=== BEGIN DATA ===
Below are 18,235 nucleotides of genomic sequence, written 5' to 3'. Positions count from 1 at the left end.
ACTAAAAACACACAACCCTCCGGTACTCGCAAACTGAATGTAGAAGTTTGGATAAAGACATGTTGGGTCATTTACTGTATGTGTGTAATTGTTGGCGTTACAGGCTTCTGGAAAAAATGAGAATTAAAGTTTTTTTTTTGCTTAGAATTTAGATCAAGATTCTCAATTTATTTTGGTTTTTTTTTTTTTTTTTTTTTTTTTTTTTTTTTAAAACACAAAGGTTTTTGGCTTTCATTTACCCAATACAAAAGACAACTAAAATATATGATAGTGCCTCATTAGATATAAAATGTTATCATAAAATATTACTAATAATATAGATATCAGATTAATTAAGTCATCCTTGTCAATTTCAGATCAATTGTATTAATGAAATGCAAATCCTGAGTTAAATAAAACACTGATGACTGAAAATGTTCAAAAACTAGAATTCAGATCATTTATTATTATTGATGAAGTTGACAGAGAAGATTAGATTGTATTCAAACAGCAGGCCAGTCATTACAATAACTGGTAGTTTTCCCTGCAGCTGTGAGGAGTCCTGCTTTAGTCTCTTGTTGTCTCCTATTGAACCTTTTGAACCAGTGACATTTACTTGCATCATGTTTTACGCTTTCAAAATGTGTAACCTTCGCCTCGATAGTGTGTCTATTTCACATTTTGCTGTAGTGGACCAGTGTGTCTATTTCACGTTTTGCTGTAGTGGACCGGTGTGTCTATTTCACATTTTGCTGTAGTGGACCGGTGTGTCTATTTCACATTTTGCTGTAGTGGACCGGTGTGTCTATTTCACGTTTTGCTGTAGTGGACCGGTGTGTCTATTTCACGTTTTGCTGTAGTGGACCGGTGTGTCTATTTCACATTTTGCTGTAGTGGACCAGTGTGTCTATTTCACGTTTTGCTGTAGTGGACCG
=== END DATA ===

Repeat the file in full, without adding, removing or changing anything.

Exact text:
Below are 18,235 nucleotides of genomic sequence, written 5' to 3'. Positions count from 1 at the left end.
ACTAAAAACACACAACCCTCCGGTACTCGCAAACTGAATGTAGAAGTTTGGATAAAGACATGTTGGGTCATTTACTGTATGTGTGTAATTGTTGGCGTTACAGGCTTCTGGAAAAAATGAGAATTAAAGTTTTTTTTTTGCTTAGAATTTAGATCAAGATTCTCAATTTATTTTGGTTTTTTTTTTTTTTTTTTTTTTTTTTTTTTTTTAAAACACAAAGGTTTTTGGCTTTCATTTACCCAATACAAAAGACAACTAAAATATATGATAGTGCCTCATTAGATATAAAATGTTATCATAAAATATTACTAATAATATAGATATCAGATTAATTAAGTCATCCTTGTCAATTTCAGATCAATTGTATTAATGAAATGCAAATCCTGAGTTAAATAAAACACTGATGACTGAAAATGTTCAAAAACTAGAATTCAGATCATTTATTATTATTGATGAAGTTGACAGAGAAGATTAGATTGTATTCAAACAGCAGGCCAGTCATTACAATAACTGGTAGTTTTCCCTGCAGCTGTGAGGAGTCCTGCTTTAGTCTCTTGTTGTCTCCTATTGAACCTTTTGAACCAGTGACATTTACTTGCATCATGTTTTACGCTTTCAAAATGTGTAACCTTCGCCTCGATAGTGTGTCTATTTCACATTTTGCTGTAGTGGACCAGTGTGTCTATTTCACGTTTTGCTGTAGTGGACCGGTGTGTCTATTTCACATTTTGCTGTAGTGGACCGGTGTGTCTATTTCACATTTTGCTGTAGTGGACCGGTGTGTCTATTTCACGTTTTGCTGTAGTGGACCGGTGTGTCTATTTCACGTTTTGCTGTAGTGGACCGGTGTGTCTATTTCACATTTTGCTGTAGTGGACCAGTGTGTCTATTTCACGTTTTGCTGTAGTGGACCG